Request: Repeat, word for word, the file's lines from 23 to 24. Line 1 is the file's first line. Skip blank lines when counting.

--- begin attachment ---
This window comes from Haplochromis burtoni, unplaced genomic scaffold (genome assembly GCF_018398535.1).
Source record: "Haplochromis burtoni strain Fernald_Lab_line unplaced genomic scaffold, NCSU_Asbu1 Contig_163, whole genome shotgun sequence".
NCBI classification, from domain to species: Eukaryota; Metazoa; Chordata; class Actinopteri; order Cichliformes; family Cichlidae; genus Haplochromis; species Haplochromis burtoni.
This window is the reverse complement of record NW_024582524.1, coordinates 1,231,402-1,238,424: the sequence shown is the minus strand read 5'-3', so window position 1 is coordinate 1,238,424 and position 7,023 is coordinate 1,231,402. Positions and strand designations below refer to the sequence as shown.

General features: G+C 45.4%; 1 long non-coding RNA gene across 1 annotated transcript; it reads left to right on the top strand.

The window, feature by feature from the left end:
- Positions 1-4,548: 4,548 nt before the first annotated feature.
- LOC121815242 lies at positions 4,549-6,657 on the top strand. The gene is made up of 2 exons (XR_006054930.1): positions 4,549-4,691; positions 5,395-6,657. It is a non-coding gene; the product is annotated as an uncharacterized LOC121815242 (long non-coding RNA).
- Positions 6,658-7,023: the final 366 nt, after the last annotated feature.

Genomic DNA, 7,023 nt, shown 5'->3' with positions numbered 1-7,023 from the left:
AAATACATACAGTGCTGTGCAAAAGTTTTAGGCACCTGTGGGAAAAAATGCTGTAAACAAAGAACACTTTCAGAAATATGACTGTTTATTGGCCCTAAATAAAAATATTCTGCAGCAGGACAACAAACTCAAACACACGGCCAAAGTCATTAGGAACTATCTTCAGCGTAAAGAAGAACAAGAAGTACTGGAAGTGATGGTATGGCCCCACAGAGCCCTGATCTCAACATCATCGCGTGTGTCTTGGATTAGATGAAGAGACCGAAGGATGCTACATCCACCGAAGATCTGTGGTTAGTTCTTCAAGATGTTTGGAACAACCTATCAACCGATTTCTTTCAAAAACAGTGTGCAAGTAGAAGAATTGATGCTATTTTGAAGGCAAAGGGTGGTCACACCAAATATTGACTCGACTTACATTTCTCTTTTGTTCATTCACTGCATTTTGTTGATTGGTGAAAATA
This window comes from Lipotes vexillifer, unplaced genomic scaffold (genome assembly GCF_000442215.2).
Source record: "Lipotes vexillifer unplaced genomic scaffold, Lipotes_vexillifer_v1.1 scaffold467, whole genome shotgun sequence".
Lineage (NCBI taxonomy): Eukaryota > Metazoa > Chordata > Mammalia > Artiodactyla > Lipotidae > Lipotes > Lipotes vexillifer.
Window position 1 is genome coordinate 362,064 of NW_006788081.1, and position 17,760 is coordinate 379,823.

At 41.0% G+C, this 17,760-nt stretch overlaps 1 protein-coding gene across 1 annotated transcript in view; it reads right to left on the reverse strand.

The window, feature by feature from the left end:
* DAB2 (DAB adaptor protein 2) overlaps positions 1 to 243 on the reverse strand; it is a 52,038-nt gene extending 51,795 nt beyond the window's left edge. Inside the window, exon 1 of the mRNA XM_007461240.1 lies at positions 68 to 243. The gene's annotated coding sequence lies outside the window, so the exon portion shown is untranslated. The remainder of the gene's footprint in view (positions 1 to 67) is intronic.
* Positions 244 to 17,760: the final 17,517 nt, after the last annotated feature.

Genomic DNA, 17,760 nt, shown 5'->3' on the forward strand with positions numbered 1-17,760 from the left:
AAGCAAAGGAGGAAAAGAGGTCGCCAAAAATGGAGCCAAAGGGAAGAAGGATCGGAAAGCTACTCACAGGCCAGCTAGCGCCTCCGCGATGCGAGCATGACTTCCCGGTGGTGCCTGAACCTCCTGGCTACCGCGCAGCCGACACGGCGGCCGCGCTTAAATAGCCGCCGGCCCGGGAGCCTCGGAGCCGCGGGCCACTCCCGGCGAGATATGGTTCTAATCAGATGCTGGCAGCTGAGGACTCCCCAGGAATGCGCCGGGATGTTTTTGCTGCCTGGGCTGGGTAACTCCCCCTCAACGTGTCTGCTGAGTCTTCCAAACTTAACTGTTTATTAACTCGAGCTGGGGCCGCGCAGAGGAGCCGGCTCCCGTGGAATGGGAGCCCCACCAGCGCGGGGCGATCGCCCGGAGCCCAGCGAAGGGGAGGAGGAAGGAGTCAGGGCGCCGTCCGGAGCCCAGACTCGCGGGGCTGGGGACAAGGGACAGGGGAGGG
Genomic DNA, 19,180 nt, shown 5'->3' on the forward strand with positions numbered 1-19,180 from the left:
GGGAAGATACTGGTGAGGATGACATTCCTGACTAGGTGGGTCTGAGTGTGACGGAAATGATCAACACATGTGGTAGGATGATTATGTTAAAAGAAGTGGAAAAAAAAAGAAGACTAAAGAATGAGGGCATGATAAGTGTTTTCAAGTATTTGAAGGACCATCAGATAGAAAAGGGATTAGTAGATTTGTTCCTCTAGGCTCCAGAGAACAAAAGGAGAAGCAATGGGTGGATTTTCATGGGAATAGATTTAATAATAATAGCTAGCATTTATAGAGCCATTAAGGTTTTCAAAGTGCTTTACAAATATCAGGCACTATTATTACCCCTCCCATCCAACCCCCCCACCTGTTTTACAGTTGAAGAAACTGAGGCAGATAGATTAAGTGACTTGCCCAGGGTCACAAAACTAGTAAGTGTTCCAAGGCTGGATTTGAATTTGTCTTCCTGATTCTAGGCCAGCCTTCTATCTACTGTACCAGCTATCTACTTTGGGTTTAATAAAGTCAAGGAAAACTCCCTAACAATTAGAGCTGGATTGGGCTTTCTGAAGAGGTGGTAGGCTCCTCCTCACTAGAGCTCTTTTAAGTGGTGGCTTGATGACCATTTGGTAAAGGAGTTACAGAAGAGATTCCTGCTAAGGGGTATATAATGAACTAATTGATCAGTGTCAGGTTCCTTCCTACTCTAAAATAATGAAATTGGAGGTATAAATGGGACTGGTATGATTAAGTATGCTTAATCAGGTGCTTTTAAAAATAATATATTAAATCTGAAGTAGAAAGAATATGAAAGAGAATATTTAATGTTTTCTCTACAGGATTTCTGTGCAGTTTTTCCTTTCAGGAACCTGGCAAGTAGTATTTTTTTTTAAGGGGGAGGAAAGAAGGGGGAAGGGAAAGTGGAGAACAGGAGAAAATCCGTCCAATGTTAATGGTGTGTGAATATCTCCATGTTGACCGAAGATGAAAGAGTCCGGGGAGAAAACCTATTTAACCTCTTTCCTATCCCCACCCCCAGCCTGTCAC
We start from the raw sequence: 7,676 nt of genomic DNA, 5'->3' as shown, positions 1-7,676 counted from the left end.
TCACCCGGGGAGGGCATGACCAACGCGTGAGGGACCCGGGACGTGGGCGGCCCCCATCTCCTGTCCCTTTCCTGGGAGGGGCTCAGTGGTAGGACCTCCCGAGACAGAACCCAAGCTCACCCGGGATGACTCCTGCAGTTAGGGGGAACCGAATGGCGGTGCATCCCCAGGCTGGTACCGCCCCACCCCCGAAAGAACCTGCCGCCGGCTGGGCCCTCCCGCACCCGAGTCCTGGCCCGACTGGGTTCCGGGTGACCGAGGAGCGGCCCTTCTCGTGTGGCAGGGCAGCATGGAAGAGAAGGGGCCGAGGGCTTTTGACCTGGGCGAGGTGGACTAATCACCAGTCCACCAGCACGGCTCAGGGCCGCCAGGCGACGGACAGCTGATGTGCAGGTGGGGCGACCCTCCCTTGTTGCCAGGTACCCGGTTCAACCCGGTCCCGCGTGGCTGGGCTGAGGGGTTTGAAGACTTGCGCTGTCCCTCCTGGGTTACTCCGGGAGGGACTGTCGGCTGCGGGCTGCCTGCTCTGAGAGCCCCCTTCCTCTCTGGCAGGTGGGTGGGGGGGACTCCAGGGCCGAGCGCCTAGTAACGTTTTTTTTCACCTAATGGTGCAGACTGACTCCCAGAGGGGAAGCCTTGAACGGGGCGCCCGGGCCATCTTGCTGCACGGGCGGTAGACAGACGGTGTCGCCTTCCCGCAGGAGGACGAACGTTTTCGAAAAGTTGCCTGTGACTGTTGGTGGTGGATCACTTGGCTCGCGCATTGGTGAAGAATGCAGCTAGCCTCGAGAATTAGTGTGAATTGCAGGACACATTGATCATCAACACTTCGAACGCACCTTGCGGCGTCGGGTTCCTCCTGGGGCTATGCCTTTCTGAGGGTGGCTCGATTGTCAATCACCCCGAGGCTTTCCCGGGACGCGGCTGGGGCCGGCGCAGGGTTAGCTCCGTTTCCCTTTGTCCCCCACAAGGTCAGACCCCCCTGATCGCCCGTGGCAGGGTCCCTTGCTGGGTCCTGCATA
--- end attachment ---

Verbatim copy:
GGGAAGATACTGGTGAGGATGACATTCCTGACTAGGTGGGTCTGAGTGTGACGGAAATGATCAACACATGTGGTAGGATGATTATGTTAAAAGAAGTGGAAAAAAAAAGAAGACTAAAGAATGAGGGCATGATAAGTGTTTTCAAGTATTTGAAGGACCATCAGATAGAAAAGGGATTAGTAGATTTGTTCCTCTAGGCTCCAGAGAACAAAAGGAGAAGCAATGGGTGGATTTTCATGGGAATAGATTTAATAATAATAGCTAGCATTTATAGAGCCATTAAGGTTTTCAAAGTGCTTTACAAATATCAGGCACTATTATTACCCCTCCCATCCAACCCCCCCACCTGTTTTACAGTTGAAGAAACTGAGGCAGATAGATTAAGTGACTTGCCCAGGGTCACAAAACTAGTAAGTGTTCCAAGGCTGGATTTGAATTTGTCTTCCTGATTCTAGGCCAGCCTTCTATCTACTGTACCAGCTATCTACTTTGGGTTTAATAAAGTCAAGGAAAACTCCCTAACAATTAGAGCTGGATTGGGCTTTCTGAAGAGGTGGTAGGCTCCTCCTCACTAGAGCTCTTTTAAGTGGTGGCTTGATGACCATTTGGTAAAGGAGTTACAGAAGAGATTCCTGCTAAGGGGTATATAATGAACTAATTGATCAGTGTCAGGTTCCTTCCTACTCTAAAATAATGAAATTGGAGGTATAAATGGGACTGGTATGATTAAGTATGCTTAATCAGGTGCTTTTAAAAATAATATATTAAATCTGAAGTAGAAAGAATATGAAAGAGAATATTTAATGTTTTCTCTACAGGATTTCTGTGCAGTTTTTCCTTTCAGGAACCTGGCAAGTAGTATTTTTTTTTAAGGGGGAGGAAAGAAGGGGGAAGGGAAAGTGGAGAACAGGAGAAAATCCGTCCAATGTTAATGGTGTGTGAATATCTCCATGTTGACCGAAGATGAAAGAGTCCGGGGAGAAAACCTATTTAACCTCTTTCCTATCCCCACCCCCAGCCTGTCAC
We start from the raw sequence: 7,676 nt of genomic DNA, 5'->3' as shown, positions 1-7,676 counted from the left end.